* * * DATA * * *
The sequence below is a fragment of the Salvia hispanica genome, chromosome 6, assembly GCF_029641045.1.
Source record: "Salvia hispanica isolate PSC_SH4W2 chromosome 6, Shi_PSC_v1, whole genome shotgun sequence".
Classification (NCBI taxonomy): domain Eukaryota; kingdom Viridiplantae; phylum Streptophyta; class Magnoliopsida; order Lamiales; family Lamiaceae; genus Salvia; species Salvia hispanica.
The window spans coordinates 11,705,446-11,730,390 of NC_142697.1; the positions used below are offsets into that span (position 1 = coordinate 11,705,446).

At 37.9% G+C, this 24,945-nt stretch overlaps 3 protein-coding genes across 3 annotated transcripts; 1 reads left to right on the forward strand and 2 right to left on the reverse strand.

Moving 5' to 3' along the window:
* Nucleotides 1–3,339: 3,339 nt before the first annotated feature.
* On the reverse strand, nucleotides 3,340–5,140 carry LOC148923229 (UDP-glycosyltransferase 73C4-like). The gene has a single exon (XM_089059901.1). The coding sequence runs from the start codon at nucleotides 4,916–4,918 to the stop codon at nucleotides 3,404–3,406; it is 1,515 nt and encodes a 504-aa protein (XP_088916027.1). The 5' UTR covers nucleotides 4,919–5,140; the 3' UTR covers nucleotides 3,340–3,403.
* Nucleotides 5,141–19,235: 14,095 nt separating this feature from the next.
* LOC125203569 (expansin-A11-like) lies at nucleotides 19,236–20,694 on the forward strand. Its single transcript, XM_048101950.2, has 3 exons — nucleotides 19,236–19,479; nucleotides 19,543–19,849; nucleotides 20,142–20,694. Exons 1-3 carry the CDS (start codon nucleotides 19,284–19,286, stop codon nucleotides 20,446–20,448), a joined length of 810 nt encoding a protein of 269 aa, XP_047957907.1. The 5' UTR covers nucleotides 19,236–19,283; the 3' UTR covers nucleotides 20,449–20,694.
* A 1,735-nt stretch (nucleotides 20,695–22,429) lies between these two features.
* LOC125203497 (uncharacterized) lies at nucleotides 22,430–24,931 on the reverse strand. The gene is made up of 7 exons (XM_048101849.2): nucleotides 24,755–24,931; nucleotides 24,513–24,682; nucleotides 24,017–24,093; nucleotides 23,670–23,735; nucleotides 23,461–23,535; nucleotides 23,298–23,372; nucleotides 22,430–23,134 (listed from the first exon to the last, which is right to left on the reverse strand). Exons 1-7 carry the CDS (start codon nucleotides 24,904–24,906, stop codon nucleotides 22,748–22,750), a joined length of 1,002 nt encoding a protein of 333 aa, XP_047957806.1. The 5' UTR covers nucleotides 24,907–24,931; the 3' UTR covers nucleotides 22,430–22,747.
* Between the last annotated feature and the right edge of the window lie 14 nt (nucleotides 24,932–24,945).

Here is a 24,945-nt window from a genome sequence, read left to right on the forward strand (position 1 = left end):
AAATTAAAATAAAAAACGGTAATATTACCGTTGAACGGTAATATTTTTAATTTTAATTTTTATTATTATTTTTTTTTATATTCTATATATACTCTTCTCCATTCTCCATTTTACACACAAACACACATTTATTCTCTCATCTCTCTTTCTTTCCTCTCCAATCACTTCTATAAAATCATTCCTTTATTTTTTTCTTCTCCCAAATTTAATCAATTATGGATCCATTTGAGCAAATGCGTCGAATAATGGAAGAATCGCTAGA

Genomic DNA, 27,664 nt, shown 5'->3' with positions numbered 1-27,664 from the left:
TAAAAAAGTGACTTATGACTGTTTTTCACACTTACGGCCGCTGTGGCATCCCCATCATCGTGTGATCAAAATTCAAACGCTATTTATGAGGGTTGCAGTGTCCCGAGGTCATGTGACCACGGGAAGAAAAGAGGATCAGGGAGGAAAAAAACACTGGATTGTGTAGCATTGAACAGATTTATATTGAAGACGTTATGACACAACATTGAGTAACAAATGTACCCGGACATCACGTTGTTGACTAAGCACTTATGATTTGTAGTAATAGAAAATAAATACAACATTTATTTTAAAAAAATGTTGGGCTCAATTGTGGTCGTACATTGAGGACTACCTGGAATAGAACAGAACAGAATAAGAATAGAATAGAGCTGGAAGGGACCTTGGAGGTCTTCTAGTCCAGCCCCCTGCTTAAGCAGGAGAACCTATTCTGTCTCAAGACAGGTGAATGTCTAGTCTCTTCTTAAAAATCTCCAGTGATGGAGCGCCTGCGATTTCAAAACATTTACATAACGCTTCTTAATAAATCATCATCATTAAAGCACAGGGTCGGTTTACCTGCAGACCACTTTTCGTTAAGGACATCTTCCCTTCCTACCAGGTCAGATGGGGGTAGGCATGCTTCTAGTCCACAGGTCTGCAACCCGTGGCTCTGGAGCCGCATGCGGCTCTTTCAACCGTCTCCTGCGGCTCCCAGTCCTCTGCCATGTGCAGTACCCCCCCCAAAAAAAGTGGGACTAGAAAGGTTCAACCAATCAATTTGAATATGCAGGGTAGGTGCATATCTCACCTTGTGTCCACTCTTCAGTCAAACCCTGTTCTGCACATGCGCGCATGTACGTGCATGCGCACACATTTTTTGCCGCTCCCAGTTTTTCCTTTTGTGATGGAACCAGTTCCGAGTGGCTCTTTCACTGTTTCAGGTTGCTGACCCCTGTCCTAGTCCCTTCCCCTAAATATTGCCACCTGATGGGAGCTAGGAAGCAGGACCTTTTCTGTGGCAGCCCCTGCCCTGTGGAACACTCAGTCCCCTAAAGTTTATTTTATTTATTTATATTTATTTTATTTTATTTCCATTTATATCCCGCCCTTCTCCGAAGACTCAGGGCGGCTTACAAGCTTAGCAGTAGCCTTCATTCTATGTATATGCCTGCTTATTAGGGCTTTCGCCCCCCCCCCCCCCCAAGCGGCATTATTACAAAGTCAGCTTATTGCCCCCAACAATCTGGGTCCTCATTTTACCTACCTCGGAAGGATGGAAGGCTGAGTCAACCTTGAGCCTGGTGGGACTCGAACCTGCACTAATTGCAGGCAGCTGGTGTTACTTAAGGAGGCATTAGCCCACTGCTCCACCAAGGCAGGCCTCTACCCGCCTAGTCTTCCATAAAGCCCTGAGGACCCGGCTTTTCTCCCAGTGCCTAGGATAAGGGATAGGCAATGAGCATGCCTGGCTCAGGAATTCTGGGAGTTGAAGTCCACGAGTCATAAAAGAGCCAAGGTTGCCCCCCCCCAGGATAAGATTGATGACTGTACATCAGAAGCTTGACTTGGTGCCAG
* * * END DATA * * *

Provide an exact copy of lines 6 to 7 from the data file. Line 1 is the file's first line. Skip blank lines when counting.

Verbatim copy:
Moving 5' to 3' along the window:
* Nucleotides 1–3,339: 3,339 nt before the first annotated feature.